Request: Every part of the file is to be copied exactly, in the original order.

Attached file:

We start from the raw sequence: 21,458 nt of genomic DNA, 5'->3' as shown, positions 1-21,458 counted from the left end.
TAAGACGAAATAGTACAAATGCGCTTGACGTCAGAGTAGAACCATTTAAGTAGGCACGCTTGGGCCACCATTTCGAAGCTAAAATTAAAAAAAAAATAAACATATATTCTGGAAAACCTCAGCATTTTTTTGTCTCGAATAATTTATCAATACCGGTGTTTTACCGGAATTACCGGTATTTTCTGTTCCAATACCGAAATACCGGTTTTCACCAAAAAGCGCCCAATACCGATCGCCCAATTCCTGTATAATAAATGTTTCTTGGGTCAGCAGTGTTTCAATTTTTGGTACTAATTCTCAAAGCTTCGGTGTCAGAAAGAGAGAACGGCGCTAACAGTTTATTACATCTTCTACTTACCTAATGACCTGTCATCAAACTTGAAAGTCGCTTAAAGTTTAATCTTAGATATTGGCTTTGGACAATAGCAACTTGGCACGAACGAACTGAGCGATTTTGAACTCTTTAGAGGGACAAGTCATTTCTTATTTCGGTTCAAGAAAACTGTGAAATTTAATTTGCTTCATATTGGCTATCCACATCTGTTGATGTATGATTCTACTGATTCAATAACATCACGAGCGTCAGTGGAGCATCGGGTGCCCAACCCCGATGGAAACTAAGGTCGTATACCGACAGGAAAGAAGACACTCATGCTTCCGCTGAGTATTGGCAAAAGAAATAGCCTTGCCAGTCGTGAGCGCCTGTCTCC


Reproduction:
We start from the raw sequence: 21,458 nt of genomic DNA, 5'->3' as shown, positions 1-21,458 counted from the left end.
TAAGACGAAATAGTACAAATGCGCTTGACGTCAGAGTAGAACCATTTAAGTAGGCACGCTTGGGCCACCATTTCGAAGCTAAAATTAAAAAAAAAATAAACATATATTCTGGAAAACCTCAGCATTTTTTTGTCTCGAATAATTTATCAATACCGGTGTTTTACCGGAATTACCGGTATTTTCTGTTCCAATACCGAAATACCGGTTTTCACCAAAAAGCGCCCAATACCGATCGCCCAATTCCTGTATAATAAATGTTTCTTGGGTCAGCAGTGTTTCAATTTTTGGTACTAATTCTCAAAGCTTCGGTGTCAGAAAGAGAGAACGGCGCTAACAGTTTATTACATCTTCTACTTACCTAATGACCTGTCATCAAACTTGAAAGTCGCTTAAAGTTTAATCTTAGATATTGGCTTTGGACAATAGCAACTTGGCACGAACGAACTGAGCGATTTTGAACTCTTTAGAGGGACAAGTCATTTCTTATTTCGGTTCAAGAAAACTGTGAAATTTAATTTGCTTCATATTGGCTATCCACATCTGTTGATGTATGATTCTACTGATTCAATAACATCACGAGCGTCAGTGGAGCATCGGGTGCCCAACCCCGATGGAAACTAAGGTCGTATACCGACAGGAAAGAAGACACTCATGCTTCCGCTGAGTATTGGCAAAAGAAATAGCCTTGCCAGTCGTGAGCGCCTGTCTCC